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Thanksgiving Day and Black Friday traffic, sales up vs. last year except across the Northeast

BY Michael Johnsen

CHICAGO — With the allure of deep discounts, doorbuster promotions and extended store hours, shoppers visited more stores and spent more money across the days of Thanksgiving Day and Black Friday than they did last year, ShopperTrak reported Saturday.

When compared to Thanksgiving and Black Friday last year, brick-and-mortar shopper traffic increased 2.8%, to as many as 1.1 billion store visits. Retail sales also increased by 2.3%, as shoppers spent an estimated total of $12.3 billion across the two days.

ShopperTrak estimates that total in-store shopper traffic and sales by region, compared to Thanksgiving Day and Black Friday in 2012, changed as follows:   

  • In the Midwest, regional traffic increased 2.3% and regional sales were up 3.3%;
  • The Northeast realized a 5% decline in traffic and a 7% drop in sales;
  • Retail traffic across the South was up 4.8%, and sales were up a similar 4.8%; and
  • In the West, traffic was up 6.9% and sales up 6%.

However, the numbers tell a very different story when viewing only data for Black Friday. When compared to Black Friday last year, brick-and-mortar shopper traffic fell 11.4%, and retail sales also decreased by 13.2%.

"The Black Friday shopping experience is changing with more shoppers choosing to go out on Thanksgiving Day," said Bill Martin, ShopperTrak founder. "Consumers increasingly research products online before entering stores. When they arrive, customers know exactly what they want to buy — retailers now need to make their experience a satisfying one."

For retailers, it’s not just about getting the customers to the stores — it’s about recognizing the value of each shopper who chooses to enter their store, Martin advises. Brick-and-mortar retailers must provide their customers a quality shopping experience that creates incentive to purchase immediately.

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Shoppers Drug Mart celebrates reopening of stores impacted by flood in Alberta

BY Antoinette Alexander

ALBERTA — Canadian pharmacy retailer Shoppers Drug Mart celebrated, along with politicians and community members, the reopening of Shoppers Drug Mart stores in major flood-impacted zones in Alberta.

Both events, held in High River and Mission, featured special guests, including municipal, provincial and federal leaders.

"Shoppers Drug Mart is an important part of the Town of High River, and its reopening is a call for celebration," said Rick Fraser, associate minister for recovery and reconstruction of High River and MLA for Calgary-South East. "This opening shows how far this community has come since the flood this summer, and it signifies another step in the town’s journey to recovery."

"Getting our businesses back up and running is a vital step for our communities in recovering from the June floods — the worst disaster in our province’s history," said Kyle Fawcett, associate minister for recovery and reconstruction of Southwest Alberta and MLA for Calgary. "I offer my congratulations to Shoppers Drug Mart on this milestone day."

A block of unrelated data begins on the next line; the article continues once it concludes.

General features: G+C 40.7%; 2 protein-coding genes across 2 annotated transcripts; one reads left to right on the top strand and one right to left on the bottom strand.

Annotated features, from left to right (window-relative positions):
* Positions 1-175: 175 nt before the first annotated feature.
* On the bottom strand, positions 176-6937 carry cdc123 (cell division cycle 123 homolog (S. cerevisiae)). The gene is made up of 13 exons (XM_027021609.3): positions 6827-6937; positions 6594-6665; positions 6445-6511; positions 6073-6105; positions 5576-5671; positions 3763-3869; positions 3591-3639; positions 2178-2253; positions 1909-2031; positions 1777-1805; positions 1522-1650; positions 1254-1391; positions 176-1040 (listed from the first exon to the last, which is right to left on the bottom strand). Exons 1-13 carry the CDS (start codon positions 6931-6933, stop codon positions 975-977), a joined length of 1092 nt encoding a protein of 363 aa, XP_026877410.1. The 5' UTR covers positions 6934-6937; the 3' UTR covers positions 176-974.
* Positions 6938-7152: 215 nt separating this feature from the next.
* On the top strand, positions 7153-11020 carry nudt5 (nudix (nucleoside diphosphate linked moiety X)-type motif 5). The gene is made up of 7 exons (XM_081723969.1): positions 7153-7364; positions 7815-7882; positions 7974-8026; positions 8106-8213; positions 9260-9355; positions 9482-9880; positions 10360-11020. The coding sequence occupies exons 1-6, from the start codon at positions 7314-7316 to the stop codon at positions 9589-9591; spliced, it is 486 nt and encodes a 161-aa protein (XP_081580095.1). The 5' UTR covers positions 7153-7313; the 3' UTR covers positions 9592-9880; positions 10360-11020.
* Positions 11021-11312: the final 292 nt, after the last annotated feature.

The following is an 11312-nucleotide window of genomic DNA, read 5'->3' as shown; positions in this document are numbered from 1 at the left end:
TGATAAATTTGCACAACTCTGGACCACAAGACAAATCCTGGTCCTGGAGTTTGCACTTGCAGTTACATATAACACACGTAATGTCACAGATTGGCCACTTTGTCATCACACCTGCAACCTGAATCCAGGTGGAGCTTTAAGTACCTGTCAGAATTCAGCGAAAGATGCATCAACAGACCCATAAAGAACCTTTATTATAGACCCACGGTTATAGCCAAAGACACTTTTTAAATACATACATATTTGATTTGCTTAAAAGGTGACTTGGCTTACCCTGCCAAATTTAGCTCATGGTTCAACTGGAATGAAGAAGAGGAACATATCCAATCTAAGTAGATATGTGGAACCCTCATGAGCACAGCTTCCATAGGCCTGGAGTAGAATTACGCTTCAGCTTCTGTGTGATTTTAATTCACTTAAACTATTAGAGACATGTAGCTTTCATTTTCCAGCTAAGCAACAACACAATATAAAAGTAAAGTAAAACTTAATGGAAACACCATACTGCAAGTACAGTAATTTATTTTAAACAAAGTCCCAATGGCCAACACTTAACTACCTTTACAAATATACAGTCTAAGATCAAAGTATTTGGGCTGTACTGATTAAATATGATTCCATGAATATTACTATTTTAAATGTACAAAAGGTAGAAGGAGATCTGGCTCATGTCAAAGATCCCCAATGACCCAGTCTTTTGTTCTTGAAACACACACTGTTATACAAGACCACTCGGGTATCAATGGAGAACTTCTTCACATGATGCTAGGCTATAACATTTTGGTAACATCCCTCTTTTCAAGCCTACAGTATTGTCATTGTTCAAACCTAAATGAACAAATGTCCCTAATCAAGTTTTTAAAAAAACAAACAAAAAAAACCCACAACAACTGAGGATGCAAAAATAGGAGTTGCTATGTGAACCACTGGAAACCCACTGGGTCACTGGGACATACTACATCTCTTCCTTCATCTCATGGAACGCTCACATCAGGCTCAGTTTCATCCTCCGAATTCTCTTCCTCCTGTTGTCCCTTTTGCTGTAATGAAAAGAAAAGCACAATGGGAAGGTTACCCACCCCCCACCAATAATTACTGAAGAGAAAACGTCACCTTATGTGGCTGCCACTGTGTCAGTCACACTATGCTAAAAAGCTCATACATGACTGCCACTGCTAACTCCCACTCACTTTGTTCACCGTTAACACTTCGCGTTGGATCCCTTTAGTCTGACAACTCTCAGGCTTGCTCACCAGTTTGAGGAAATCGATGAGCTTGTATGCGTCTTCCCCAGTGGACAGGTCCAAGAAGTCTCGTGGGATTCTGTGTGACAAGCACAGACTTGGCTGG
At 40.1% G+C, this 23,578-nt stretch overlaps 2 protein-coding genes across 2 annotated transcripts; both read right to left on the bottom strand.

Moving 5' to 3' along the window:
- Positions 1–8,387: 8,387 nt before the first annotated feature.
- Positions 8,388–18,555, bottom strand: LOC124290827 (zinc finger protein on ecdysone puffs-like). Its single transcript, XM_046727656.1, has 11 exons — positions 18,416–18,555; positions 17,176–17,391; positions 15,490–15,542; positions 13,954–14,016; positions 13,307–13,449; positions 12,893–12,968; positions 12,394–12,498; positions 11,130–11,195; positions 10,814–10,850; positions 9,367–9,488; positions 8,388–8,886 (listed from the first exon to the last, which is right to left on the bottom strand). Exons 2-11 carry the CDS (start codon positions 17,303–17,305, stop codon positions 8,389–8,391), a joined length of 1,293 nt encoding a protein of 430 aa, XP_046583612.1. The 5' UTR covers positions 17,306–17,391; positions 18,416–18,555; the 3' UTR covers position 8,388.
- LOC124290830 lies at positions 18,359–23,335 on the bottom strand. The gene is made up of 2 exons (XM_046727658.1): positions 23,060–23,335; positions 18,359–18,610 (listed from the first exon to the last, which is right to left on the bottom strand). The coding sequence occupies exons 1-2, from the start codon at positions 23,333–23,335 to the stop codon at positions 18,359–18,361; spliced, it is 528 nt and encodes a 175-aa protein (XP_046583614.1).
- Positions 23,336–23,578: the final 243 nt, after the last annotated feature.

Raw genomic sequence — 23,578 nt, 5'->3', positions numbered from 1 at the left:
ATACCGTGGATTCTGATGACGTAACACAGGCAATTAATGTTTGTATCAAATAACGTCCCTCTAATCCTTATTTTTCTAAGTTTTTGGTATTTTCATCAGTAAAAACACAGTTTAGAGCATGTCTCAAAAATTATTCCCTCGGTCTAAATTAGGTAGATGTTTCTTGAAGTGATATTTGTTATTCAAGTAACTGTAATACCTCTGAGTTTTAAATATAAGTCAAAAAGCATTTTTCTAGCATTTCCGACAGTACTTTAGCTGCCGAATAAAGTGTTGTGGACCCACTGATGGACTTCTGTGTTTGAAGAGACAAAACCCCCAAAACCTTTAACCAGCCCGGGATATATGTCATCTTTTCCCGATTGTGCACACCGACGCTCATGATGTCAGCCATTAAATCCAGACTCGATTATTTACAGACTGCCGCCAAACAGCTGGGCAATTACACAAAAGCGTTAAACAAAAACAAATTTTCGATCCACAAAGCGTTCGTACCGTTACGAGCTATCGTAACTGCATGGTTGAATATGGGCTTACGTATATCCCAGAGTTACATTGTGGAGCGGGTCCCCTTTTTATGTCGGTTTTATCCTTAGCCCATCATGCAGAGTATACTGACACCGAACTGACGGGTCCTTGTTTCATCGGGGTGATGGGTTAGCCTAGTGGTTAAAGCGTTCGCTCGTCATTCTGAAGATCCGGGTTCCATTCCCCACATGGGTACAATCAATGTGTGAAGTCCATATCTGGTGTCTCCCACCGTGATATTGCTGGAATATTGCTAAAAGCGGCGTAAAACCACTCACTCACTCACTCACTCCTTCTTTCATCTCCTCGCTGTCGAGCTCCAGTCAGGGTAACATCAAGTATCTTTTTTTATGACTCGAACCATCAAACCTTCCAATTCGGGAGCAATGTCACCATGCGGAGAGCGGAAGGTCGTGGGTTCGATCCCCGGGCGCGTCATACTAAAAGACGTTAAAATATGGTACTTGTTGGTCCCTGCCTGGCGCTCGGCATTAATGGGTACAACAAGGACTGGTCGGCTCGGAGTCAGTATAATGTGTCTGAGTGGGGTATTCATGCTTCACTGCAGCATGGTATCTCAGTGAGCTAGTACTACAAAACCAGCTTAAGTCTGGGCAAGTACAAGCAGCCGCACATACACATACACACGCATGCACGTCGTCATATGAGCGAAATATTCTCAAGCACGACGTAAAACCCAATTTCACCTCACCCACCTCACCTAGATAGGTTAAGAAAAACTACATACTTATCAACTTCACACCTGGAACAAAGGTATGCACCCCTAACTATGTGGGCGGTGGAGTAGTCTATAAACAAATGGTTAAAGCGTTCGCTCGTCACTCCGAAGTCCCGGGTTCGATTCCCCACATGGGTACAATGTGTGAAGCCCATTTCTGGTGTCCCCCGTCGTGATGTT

Shoppers Drug Mart supported the relief efforts for those impacted by the flood in conjunction with the Canadian Red Cross, donating cash and emergency supplies valued in excess of $120,000. In addition, close to 28 million Shoppers Optimum points were donated by customers, which were, in turn, matched by the company.

"I am so proud of the way our Shoppers Drug Mart Associate-owners, their store teams and our customers mobilized to support those in need during and after the floods," said Domenic Pilla, president and CEO of Shoppers Drug Mart. "Whether it meant working in another store outside of their community or delivering prescriptions to patients who were immobile, their efforts truly impacted those in need."

Local Shoppers Drug Mart associate-owners and their store teams worked together to ensure residents had access to the prescription medications they needed during the difficult time. In fact, Shoppers Drug Mart pharmacists provided close to 6,000 emergency prescriptions for those living in areas impacted by the flooding.

At the height of the floods, nine Shoppers Drug Mart stores were closed throughout Southern Alberta. The company was able to reopen all but two within a matter of days. Those employees who were displaced by the closures were offered work within other Shoppers Drug Mart associate-owned stores.

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Reports: Amazon hopes to deliver packages by drone

BY Alaric DeArment

NEW YORK — From its beginning during the dot-com boom of the 1990s, Amazon hasn’t shied away from trying new things, but its latest initiative goes above and beyond — with an emphasis on "above."

CBS’ "60 Minutes" reported Sunday evening that the online retailer is looking into delivering some products with drones. In a lab at its Seattle headquarters, the company has been testing electrically powered helicopter drones called "octocopters" that would pick up small packages in fulfillment centers, store them in small plastic buckets and deliver them over short distances.

Amazon CEO Jeff Bezos told CBS’ Charlie Rose that the "PrimeAir" drones are robotic, programmed with the GPS coordinates of a recipient’s address, and have a range of about 10 miles. The idea is to make it possible to have small items delivered within 30 minutes, though Bezos said it would be about four or five years before the service could be launched because the company would first need to come into compliance with Federal Aviation Authority regulations.

A video of the "60 Minutes" segment can be viewed by clicking here.

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